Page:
White or Black Magick?

White magick is good, black magick is evil. Really? I don’t know who decided that magick should be defined by the terms white or black, but do have to think it may have been someone employing the craft to get something they wanted and then feeling guilty for doing it.

There is no such thing as white or black magick. Magick is magick. Magick doesn’t care what intention the user has. It works the same way for anyone employing its power. Some practitioners might have purer reasons than others, but it isn’t the magick that’s good or not so good. That onus is on the one using it.

The one catalyst that effectuates results in magick is will. Intention will see results if the will is strong enough.

There’s an interesting consequence of designating magical practices either white or black. The usual tools of rituals and spells have become biased also. Historically, candles, crystals, herbs, pentagrams, stones, and the like are part of the spell-casting process. Now, if black candles are used they must mean one is invoking negativity or the devil. Only white candles are a symbol of purity. And one should make sure to only use the favored herbs and stones of those on the so called white side.

And pentagrams! One of the first thoughts that comes to the minds of most is that the pentacle represents Satan. Wiccans will point out that the use of the five-sided star is fine as long as it has only one point upright. Otherwise, two points up would indicate the horns of the evil one. My question is, Why? Horns have always symbolized wisdom.

Have you seen Michelangelo’s painting of Moses with them?

Pentacles have become one of the most maligned symbols in use today. They once were considered sacred. The Catholic church was one of the first to use them as such. Pentagrams are interesting and far from representing the Prince of Darkness.

The pentagram is known as a star polygon and ultimately it’s measurements equal 1.618 or phi, which also equals the Golden Ratio. The Golden Ratio is a line that is divided into two parts.  The long part divided by he short part equals the entire length divided by the long part.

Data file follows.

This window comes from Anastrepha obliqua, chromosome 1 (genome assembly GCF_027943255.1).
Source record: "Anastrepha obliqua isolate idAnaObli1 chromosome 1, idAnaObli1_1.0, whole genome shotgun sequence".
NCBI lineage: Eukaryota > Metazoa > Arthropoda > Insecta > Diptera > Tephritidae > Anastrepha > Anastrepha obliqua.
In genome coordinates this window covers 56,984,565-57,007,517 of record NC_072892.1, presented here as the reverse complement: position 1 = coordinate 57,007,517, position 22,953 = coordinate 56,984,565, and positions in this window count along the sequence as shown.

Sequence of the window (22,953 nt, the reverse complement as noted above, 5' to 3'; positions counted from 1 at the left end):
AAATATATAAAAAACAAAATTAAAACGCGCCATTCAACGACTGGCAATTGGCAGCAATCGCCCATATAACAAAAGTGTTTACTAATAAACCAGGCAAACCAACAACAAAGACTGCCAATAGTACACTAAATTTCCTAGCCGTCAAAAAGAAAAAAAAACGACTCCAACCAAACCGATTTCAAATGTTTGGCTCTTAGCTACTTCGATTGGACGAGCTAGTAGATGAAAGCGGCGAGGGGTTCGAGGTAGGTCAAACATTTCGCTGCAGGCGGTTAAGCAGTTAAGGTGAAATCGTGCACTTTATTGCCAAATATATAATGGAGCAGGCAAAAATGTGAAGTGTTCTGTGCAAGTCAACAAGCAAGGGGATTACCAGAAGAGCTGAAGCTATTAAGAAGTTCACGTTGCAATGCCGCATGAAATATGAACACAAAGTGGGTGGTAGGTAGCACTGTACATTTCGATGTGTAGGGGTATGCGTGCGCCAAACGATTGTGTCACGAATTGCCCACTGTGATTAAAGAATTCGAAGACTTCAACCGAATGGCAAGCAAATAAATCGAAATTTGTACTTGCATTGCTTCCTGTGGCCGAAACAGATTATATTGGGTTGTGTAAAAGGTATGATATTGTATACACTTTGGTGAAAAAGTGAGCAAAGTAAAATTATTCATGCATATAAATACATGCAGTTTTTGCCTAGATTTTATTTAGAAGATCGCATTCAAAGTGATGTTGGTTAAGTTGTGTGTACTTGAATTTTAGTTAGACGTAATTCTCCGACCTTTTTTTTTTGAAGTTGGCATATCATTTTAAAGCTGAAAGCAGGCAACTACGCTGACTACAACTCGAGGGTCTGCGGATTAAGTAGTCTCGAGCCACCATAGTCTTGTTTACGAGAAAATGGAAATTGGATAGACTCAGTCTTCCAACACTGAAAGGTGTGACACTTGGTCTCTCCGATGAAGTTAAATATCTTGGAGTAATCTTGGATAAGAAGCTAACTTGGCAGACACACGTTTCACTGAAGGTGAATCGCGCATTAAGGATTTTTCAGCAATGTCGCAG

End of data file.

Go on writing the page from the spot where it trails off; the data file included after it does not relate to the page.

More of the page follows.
The Fibonacci Sequence will also converge on the Golden Ratio. In the Fibonacci Sequence, which is 0, 1, 1, 2, 3, 5, 8, 13, 21, etc., each number is the sum of the two previous numbers.

While these two functions seem diverse, the Fibonacci Sequence will converge on the Golden Ratio – it will produce 1.618.

The Golden Ratio is also called the Divine Proportion. It is ubiquitous in nature and also found in science, the arts, and mathematics. The idea of associating the pentagram with Satan lacks reason and rests only on a manufactured paradigm.

Over years, Hollywood and other media, and some religious groups have portrayed magick, witchcraft, meditation tools such as tarot and astrology, paranormal occurrences, and other like interests, something to be wary of and basically evil. There’s still a lot of interest in these things though, as evidenced by the many tv shows and movies on them available to the public every day. The problem with a lot of these programs is they generally adhere to the idle belief that pentagrams, black candles, ouija boards, people getting three scratches, etc. prove something evil is happening. Again, according to whom? Where do these tenets come from? Probably the same people or organizations that attempt to manipulate and control people into conforming to their own belief systems.